So there it goes.  I had two ideas in the queue for this week’s PTMD post.  Yet, it’s only appropriate that I talk about Tom Glavine’s less-than-distinguished time with the New York Mets, which ended in 2007 much like the way it started that -49 degree day back in March of 2003: getting shellacked at Shea Stadium.

Yes, T#m Gl@v!ne (as Greg from Faith and Fear calls him) came around full circle with the Mets.  Just shows how unfortunate the once great Atlanta Brave turned into such shit for the Mets.  From Opening Day 2003, to Questec, to turning it around, to 2006, to #300, to September 30, 2007, there is nothing but post-traumatic Mets disorder with Glavine.

Yet, at the same time, he pretty much represented our hopes and fears, being Mets fans.


I, too, was at that game on March 31, 2003.  I had a coworker who was also a Mets fan.  When the signing went down, he dropped the newspaper on my desk, thinking I’d be thrilled.  I shrugged at the news.  He asked why I wasn’t happy, this was a guy who always kicked our ass, blah blah.  Meanwhile, I was pissed off that Edgardo Alfonzo was no longer a Met after that offseason, clearly one of my all-time faves.  Glavine, I could take or leave.

I must have felt something was amiss.  When has consorting with an enemy EVER worked out for the Mets?  (See: Coleman, Vince)

There were times of course that Glavine came close to growing on us.   Like the time he pitched that one-hitter.  That was truly special.  Otherwise, it was pretty much an un-noteworthy first two years with the Mets.  Remember when he tried to blame Questec on his problems?  See, smart pitchers who gave a shit would have learned to adjust.  All we heard from Glavine was boo hoo, I want to go back to Atlanta.  Maybe he didn’t explicitly say that, but we ALL know he thought it.

Come 2005, the Mets had changed managers, management and ultimately got a new ace on the staff, Pedro Martinez.  Well, I use the word “ace” loosely.  (Don’t worry, Petey will have his moment of PTMD).  Anyway, it took Martinez to point out that it looked as though Glavine was tipping his pitches.  Derp, derp, that would have been almost too easy to identify, right?

But 2005 was not just a renaissance for the Mets, with the emergence of Jose Reyes and David Wright, and the addition of Carlos Beltran, it was also a rebirth for Glavine.  After this discovery, we had a flashes of brilliance once again of the old Glavine, part of the big three in Atlanta.

I predicted he would win 20 games in 2006.  I was close…sort of.  He did win 15.  At the beginning of the season, I thought the Mets would be lucky to win a Wild Card.  They proved me wrong, by winning the division and getting within a game of going to the World Series.

Retroactively, I was disappointed.  For a team that was clearly in win-now mode, this was their chance.  Yet, when Carlos Beltran took strike three looking, that actually hasn’t served as a source of post-traumatic Mets disorder for me.

What happened in 2007, yeah, that’s done quite a bit.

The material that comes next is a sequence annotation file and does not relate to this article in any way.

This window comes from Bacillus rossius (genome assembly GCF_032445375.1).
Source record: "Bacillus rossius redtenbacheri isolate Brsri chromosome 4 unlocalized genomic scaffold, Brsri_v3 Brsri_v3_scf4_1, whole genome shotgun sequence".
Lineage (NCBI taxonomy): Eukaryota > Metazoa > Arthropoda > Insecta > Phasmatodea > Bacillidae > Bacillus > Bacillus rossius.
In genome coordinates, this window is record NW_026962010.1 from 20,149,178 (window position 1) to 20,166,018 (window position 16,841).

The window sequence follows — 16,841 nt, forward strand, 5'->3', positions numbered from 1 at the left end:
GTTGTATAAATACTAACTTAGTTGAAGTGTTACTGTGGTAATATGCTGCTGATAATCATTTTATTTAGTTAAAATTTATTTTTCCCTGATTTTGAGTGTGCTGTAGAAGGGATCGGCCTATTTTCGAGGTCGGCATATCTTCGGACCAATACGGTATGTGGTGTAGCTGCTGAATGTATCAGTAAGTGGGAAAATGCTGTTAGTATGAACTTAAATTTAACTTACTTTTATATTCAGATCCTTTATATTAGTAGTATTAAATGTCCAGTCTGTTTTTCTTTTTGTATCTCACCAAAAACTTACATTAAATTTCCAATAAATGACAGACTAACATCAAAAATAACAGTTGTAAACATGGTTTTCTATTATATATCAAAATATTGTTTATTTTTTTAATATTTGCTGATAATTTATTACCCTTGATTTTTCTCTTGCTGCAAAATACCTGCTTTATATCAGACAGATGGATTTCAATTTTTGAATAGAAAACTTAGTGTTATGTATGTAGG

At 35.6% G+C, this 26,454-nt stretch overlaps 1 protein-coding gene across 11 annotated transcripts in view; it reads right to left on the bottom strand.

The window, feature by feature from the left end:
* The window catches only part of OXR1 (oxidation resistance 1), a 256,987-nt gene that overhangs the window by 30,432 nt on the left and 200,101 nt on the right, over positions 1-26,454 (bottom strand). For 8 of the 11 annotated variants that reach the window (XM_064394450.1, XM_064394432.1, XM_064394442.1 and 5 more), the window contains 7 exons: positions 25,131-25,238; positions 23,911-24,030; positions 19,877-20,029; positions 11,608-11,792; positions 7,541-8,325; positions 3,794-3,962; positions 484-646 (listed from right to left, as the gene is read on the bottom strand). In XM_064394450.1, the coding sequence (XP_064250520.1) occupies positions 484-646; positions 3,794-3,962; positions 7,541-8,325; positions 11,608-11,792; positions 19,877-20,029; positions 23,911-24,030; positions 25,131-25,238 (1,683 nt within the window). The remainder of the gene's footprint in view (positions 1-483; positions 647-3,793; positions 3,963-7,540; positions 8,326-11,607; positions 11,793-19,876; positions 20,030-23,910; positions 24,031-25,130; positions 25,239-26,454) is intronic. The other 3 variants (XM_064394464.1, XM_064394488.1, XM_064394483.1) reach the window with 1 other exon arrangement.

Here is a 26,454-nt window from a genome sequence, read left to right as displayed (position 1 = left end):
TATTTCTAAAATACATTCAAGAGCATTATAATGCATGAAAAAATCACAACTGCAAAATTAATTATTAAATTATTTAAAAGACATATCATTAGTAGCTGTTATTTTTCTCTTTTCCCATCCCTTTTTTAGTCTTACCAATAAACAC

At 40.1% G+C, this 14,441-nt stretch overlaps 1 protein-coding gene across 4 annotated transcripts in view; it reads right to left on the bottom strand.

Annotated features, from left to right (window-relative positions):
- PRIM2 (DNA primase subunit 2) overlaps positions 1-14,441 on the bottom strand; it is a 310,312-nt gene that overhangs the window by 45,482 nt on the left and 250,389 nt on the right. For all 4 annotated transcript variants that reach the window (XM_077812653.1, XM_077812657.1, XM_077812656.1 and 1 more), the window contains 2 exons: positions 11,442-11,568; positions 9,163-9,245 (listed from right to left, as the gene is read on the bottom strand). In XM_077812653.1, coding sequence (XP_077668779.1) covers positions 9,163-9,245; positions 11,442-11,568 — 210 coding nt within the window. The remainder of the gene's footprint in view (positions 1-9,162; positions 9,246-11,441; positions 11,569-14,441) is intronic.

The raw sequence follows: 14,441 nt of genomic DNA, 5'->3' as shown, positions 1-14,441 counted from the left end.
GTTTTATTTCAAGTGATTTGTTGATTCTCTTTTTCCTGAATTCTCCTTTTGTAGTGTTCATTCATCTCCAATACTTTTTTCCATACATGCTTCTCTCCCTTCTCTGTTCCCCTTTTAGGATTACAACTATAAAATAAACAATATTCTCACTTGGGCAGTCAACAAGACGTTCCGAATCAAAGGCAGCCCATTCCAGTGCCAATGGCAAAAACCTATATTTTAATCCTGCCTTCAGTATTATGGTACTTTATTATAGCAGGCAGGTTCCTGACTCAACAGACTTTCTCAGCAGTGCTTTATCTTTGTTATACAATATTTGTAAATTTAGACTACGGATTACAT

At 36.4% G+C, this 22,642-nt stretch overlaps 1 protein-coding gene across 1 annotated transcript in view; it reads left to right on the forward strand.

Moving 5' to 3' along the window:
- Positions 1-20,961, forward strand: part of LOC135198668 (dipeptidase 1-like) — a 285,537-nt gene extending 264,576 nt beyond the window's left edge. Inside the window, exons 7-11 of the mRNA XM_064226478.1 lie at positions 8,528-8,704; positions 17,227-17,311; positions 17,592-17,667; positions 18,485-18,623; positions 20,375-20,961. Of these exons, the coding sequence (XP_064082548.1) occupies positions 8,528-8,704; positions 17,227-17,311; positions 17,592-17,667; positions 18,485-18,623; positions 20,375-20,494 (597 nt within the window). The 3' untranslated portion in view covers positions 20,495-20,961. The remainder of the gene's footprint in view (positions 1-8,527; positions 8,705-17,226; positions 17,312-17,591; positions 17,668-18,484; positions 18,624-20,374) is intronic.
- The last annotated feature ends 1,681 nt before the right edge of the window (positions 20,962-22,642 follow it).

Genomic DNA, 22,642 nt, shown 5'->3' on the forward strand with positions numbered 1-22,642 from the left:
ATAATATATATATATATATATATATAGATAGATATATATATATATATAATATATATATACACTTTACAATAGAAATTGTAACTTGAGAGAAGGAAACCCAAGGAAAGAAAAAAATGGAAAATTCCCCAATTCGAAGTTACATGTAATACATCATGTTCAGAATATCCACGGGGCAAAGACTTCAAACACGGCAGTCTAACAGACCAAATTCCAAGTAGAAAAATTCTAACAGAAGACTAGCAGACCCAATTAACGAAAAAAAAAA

Tom Glavine, believe it or not, was a bright spot as he won his 300th game with the Mets, during the same Chicago trip that I saw them (though I didn’t see that particular game).  At the time, I remember seeing it as a reward, for our own Tom (Seaver) who won his 300th game with the Chicago White Sox, when he clearly should have done that with the Mets.

Since 2005, Glavine had spent a lot of time building some goodwill with Mets fans.  It seemed as though he should have been there, should the Mets go into the postseason, he would have been a big part of it.

And you know, as much as the last game of 2007 hurt, as much as I wanted to hate Tom Glavine for blowing it…the team had plenty of opportunities to win one, just ONE MORE FUCKING GAME in that month, let alone that season.  And they didn’t.

Tom Glavine was, fairly or not, the whipping boy for that game.  He didn’t give them a fighting chance, the reality was, it shouldn’t have even COME to that game.

It was fucking douchebags like Carlos Delgado saying things like they become too “bored” because they were so talented.

It was Baseball Intellectually Challenged “BIC” Willie (thanks to Blondies Jake for that one) talking about champagne and sweetness and comparing every victory to the Yankees.

It was Tom Glavine saying something about disappointment and devastation and shrugging off September 30, 2007, as just a routine loss.

Yeah, it was fucking Tom Glavine.  His signing represented a change for the better, then grew with the Mets as they changed philosophies, then represented the denouement of the good time Mets.

As Greg Prince once upon a time said, “Fucking Brave can go fuck himself straight back to Fucklanta.”

Tom Glavine spent his time with the Braves beating on the Mets, not much different from his time on the Mets, allowing the Braves to not only beat on them, but allowing the likes of the Marlins to beat them in such horrific fashion.  Who gives a shit that one game here or there in 2007 would have made a difference, that September 30, 2007, wouldn’t have even fucking mattered.

As soon as the season ended, he went right back to the arms of Atlanta.  Though their fans hated him more than they loved Julio Franco.  But his wife loved them, so that’s all that mattered.  (Just ask Cliff Lee about wives liking a place).

Tom Glavine ended his career the way he started it: as an Atlanta Brave.  His detour with the Mets started and ended the same way: in humiliating fashion that started out with such hope.  And launching a thousand tears of post-traumatic Mets disorder, that he’ll never be devastated or disappointed about.